Picture: REUTERS/MURAD SEZER
Picture: REUTERS/MURAD SEZER

If the radical economic transformation (RET) faction of the ANC ever needed a real-time lesson in what happens when you play politics with monetary policy, this week’s collapse in the Turkish lira is a handy how-not-to guide. Its new central banker, Sahap Kavcioglu, is an ideological match made in heaven for President Recep Tayyip Erdogan who believes, against convention, that high interest rates are the cause of inflation, and not the remedy for it.

It is why Erdogan sacked his former bank chief, the well-regarded Naci Agbal, who had hiked rates to 19% to rein in Turkey’s rampant inflation, now at 16%. The Turkish lira, predictably, slumped 14% on Monday, while Turkey’s stock exchange lost a tenth of its value.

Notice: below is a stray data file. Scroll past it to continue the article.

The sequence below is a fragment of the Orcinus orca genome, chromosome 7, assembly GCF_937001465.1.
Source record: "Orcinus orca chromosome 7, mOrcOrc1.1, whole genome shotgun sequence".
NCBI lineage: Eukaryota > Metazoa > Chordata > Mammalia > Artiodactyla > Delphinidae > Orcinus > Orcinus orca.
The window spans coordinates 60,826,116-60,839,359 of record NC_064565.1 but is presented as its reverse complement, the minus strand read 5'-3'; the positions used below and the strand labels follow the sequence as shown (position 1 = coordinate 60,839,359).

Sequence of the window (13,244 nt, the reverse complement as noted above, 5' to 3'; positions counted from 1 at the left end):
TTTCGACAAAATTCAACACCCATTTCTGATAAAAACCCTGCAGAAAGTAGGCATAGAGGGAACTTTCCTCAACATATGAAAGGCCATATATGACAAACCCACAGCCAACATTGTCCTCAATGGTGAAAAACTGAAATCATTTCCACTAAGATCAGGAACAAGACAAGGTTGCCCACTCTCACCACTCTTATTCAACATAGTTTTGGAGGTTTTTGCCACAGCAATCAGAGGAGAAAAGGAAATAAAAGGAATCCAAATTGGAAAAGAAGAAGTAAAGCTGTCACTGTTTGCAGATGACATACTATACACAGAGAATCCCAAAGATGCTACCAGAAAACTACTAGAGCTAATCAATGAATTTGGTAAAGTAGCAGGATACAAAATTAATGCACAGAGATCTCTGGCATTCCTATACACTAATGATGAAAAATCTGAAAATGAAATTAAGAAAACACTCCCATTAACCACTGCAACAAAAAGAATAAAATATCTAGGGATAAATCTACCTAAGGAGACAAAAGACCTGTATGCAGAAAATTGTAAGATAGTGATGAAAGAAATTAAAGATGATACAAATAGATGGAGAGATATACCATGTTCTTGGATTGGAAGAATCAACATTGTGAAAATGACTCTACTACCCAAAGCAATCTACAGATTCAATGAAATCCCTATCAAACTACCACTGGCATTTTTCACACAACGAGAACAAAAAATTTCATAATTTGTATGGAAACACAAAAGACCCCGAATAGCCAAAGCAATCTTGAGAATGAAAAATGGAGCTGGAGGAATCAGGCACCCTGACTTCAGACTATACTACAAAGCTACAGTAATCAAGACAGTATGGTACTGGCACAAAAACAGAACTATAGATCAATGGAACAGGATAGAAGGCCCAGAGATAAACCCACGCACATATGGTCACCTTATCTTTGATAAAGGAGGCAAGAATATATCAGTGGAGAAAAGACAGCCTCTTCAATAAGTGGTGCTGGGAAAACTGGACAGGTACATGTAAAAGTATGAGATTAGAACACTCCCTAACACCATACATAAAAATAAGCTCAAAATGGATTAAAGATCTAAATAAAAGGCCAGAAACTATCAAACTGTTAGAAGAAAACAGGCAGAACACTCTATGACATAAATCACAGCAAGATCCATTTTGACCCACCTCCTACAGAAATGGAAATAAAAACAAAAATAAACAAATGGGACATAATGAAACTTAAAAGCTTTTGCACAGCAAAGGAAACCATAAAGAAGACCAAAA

The fall in the Turkish lira is clearly the measure of the disdain the global investor community has for the political intervention at the central bank. The rand has been mercifully spared a consequential savaging, but it may not last: Turkey’s central bank shenanigans are hardly likely to endear traders to the emerging-market basket.

You’d think Erdogan would know that a country’s exchange rate is the present value of expectations for its future, which is affected by irresponsible decisions. But, as an honorary member of Turkey’s RET faction, it seems he couldn’t care less.

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